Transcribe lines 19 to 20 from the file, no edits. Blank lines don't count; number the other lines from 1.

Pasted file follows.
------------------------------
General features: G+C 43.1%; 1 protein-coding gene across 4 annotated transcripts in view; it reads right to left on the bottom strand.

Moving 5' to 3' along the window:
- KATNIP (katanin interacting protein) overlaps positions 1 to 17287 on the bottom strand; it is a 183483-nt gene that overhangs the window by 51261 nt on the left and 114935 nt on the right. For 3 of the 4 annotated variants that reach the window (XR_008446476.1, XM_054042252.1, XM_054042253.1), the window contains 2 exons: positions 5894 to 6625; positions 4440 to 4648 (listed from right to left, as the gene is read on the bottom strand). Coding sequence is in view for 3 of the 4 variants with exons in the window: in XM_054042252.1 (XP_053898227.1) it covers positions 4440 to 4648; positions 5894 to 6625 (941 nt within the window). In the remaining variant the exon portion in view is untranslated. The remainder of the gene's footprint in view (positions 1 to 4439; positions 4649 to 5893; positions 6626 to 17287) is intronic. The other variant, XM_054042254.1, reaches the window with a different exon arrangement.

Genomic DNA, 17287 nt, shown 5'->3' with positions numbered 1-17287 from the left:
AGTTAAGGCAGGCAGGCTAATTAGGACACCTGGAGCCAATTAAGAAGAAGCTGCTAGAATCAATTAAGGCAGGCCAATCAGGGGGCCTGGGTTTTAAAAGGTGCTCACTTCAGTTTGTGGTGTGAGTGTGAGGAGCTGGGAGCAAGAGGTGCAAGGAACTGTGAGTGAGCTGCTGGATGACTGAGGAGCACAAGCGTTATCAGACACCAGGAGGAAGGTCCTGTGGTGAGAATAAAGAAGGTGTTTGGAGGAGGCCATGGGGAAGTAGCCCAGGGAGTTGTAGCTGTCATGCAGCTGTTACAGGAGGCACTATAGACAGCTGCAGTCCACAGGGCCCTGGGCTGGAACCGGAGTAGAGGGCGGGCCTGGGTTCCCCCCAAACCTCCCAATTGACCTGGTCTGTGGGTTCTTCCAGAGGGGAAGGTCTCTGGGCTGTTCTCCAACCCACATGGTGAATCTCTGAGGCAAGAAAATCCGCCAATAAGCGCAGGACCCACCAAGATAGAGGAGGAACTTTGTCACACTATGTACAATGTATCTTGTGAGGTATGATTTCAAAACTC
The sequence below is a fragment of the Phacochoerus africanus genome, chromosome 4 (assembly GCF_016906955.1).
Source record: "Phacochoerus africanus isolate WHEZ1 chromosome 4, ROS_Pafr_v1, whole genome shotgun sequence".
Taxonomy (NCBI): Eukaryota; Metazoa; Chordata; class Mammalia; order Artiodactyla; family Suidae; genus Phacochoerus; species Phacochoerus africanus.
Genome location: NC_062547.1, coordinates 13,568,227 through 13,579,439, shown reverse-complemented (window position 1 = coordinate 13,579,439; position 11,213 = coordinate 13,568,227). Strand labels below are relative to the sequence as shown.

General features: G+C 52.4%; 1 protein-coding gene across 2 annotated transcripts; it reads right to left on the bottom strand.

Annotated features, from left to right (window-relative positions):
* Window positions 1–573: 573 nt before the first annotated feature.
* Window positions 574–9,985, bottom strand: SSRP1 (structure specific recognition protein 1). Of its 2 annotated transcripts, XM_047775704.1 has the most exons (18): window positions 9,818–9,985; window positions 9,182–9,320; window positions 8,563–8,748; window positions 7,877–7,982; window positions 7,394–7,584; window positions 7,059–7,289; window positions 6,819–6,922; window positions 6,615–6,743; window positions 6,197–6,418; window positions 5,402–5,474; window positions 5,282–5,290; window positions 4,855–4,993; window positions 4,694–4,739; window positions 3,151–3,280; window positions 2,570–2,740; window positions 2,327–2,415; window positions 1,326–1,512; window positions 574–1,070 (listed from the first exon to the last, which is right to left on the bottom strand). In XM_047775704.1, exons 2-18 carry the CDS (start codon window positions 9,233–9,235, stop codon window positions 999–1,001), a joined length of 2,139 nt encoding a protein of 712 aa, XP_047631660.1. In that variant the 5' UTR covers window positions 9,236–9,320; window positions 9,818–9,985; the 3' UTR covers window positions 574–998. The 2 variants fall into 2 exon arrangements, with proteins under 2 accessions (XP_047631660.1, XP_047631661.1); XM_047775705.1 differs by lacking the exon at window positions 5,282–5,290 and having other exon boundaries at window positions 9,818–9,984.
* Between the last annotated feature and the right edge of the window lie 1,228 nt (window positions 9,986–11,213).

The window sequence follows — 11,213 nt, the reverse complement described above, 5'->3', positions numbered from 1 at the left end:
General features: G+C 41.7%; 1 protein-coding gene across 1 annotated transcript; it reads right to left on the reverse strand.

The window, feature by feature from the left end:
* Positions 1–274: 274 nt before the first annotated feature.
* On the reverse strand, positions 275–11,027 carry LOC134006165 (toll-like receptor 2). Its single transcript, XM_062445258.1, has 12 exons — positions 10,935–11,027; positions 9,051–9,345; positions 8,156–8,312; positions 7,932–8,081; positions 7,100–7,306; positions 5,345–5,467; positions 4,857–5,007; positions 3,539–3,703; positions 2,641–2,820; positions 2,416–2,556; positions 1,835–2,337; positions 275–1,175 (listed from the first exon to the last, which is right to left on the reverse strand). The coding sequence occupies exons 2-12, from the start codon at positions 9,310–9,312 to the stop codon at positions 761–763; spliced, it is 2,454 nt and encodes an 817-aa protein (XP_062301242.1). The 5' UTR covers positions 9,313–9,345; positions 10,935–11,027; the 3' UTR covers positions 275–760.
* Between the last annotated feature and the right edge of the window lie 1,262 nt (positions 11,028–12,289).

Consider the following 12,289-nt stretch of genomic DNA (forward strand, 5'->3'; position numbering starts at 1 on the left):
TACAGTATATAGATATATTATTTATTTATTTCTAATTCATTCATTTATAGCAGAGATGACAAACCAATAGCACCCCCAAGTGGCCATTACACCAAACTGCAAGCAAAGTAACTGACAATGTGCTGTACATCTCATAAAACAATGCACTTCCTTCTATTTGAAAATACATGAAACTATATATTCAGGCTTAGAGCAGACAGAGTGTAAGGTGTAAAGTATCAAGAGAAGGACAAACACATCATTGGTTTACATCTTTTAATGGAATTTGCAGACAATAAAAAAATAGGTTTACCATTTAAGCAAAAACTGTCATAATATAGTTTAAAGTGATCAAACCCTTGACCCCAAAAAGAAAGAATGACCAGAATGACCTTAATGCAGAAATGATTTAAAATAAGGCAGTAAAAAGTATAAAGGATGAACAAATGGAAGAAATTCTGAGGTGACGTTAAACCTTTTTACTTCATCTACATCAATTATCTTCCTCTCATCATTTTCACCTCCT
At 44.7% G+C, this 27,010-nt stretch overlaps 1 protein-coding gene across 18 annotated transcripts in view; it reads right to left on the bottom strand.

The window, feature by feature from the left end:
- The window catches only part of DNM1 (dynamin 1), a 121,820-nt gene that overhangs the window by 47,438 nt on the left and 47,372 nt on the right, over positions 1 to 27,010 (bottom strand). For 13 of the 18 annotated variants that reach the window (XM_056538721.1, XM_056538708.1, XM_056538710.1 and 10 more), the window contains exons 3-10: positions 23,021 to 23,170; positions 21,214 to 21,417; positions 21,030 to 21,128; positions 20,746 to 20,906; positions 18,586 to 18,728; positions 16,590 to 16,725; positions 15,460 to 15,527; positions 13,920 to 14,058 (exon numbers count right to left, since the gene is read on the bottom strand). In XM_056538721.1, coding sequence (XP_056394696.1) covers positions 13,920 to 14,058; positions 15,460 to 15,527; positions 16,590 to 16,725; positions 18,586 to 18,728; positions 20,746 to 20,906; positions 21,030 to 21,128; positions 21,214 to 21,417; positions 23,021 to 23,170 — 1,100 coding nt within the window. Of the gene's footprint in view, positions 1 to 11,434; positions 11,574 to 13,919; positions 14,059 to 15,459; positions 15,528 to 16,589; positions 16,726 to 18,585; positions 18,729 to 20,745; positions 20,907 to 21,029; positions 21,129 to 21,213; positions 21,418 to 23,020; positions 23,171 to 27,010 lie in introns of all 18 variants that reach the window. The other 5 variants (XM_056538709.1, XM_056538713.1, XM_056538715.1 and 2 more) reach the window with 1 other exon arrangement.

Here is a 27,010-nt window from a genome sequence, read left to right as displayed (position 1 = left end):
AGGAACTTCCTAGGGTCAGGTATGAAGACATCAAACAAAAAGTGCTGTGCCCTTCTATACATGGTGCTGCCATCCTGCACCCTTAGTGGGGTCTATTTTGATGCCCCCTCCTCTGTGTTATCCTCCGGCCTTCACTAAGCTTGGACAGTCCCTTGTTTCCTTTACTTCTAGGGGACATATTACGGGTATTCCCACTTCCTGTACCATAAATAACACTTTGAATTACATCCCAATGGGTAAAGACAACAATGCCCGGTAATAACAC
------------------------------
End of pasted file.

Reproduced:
* On the reverse strand, positions 275–11,027 carry LOC134006165 (toll-like receptor 2). Its single transcript, XM_062445258.1, has 12 exons — positions 10,935–11,027; positions 9,051–9,345; positions 8,156–8,312; positions 7,932–8,081; positions 7,100–7,306; positions 5,345–5,467; positions 4,857–5,007; positions 3,539–3,703; positions 2,641–2,820; positions 2,416–2,556; positions 1,835–2,337; positions 275–1,175 (listed from the first exon to the last, which is right to left on the reverse strand). The coding sequence occupies exons 2-12, from the start codon at positions 9,310–9,312 to the stop codon at positions 761–763; spliced, it is 2,454 nt and encodes an 817-aa protein (XP_062301242.1). The 5' UTR covers positions 9,313–9,345; positions 10,935–11,027; the 3' UTR covers positions 275–760.
* Between the last annotated feature and the right edge of the window lie 1,262 nt (positions 11,028–12,289).